But then before I knew it, it was Friday and PAX was upon me. PAX opened for press at 9:00 am for press. I got to meet quite a few really cool media folk, including Meghann O’Neill who writes for PCPP (PC Power Play). I mention her specifically because I used to read PCPP regularly and her opinion pieces were basically the first critical thought applied to games I was ever exposed to. And basically got me thinking critically about games myself. Which in term resulted in me wanting to make games. So getting to meet her was really exciting.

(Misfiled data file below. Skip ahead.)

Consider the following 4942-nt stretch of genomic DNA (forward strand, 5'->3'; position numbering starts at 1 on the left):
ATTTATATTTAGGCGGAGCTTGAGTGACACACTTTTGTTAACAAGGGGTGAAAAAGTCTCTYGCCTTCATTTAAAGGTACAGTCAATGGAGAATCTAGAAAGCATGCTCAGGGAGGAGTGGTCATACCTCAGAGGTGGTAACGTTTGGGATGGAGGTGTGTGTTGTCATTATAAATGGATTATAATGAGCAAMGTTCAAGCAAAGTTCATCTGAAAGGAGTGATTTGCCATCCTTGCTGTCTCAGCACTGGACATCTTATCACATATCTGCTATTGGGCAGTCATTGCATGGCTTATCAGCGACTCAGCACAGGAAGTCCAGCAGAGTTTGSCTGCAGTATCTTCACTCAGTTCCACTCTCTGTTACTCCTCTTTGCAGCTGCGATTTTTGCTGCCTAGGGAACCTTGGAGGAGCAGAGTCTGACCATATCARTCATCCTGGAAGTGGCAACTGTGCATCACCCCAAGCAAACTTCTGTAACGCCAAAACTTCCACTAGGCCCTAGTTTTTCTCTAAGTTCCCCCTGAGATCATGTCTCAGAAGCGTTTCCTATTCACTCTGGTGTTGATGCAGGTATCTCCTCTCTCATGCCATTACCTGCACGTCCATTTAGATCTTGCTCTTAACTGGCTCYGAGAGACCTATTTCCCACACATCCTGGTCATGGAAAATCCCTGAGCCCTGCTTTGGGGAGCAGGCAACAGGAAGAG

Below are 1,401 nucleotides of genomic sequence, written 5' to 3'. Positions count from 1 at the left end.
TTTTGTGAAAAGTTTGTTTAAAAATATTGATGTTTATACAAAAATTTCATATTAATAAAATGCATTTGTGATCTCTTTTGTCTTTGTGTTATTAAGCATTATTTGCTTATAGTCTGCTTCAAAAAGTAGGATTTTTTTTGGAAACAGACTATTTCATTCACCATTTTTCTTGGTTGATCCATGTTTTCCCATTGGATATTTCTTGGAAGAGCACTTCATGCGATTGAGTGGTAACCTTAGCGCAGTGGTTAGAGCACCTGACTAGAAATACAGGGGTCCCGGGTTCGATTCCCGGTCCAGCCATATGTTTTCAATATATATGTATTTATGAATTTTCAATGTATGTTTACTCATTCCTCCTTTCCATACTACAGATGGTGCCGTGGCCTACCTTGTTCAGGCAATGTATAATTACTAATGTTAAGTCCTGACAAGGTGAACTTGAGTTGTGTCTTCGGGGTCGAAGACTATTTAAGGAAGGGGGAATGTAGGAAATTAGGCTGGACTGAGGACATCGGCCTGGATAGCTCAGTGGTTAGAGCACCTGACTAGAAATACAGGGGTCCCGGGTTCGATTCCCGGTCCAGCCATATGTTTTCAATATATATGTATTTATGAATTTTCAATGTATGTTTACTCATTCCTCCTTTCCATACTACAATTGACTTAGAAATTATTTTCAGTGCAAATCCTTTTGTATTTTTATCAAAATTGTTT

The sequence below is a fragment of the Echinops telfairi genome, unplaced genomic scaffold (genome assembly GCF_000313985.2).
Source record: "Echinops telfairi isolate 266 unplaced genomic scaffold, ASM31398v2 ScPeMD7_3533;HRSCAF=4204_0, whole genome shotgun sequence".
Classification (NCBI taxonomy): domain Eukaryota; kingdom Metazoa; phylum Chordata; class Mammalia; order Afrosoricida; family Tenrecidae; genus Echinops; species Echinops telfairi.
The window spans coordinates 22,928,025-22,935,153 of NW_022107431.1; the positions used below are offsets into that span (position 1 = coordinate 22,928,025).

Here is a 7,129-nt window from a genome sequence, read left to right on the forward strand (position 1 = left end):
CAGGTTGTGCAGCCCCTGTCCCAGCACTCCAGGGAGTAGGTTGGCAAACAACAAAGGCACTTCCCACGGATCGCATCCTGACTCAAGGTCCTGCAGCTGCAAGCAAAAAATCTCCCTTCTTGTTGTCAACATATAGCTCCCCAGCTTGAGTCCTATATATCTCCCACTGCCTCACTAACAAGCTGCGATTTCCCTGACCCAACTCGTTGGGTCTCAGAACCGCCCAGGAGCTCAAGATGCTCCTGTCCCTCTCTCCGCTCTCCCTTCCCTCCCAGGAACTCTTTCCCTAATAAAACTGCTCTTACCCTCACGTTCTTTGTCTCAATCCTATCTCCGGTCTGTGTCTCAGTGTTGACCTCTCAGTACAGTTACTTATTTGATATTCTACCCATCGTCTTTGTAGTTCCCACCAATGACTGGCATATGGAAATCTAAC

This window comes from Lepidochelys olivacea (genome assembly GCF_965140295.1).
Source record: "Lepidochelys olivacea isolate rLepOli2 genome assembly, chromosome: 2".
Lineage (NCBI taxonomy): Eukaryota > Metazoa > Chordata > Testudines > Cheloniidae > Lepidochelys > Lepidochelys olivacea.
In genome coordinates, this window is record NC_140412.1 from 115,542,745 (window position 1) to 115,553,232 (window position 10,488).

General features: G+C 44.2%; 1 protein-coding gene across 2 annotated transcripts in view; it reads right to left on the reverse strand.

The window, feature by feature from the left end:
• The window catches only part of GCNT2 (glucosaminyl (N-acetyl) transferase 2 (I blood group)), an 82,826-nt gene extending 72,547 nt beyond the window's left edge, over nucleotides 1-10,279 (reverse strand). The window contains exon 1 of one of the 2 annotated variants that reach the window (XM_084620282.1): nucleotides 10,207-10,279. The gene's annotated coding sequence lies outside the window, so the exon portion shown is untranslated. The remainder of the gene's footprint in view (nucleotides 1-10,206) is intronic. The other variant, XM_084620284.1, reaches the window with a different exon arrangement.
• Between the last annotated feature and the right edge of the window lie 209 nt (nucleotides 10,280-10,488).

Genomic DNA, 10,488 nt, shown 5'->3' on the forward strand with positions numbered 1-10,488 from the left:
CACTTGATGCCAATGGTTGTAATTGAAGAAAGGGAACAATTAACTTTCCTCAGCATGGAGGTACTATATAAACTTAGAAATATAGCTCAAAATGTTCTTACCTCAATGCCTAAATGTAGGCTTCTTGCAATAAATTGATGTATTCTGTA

So I should probably talk about my set up at PAX real quick. So at AVCon (my first Con experience) I was really disappointed in my presentation, and resolved to improve it for PAX. Which I think I did. Well it does help that the base set up for the PAX indie pods look pretty great to begin with. But there were a few big things I changed that had a really positive impact I think. Firstly the game was running on three tablets that I hired out, not just my personal laptop and a friend’s personal laptop. Secondly I bought some LED strip lights ahead of the convention which just looked great. Thirdly, I had a big TV screen that passersby could see some prerecorded footage of the game. I felt this was a really good setup. Finally I had a version of the logo in English as well as the Japanese logo so people knew what the game was called without knowing Japanese. I feel this setup was so much better than what I had at AVCon. It was more inviting, people could tell what the game was about easier, and it attracted attention more effectively.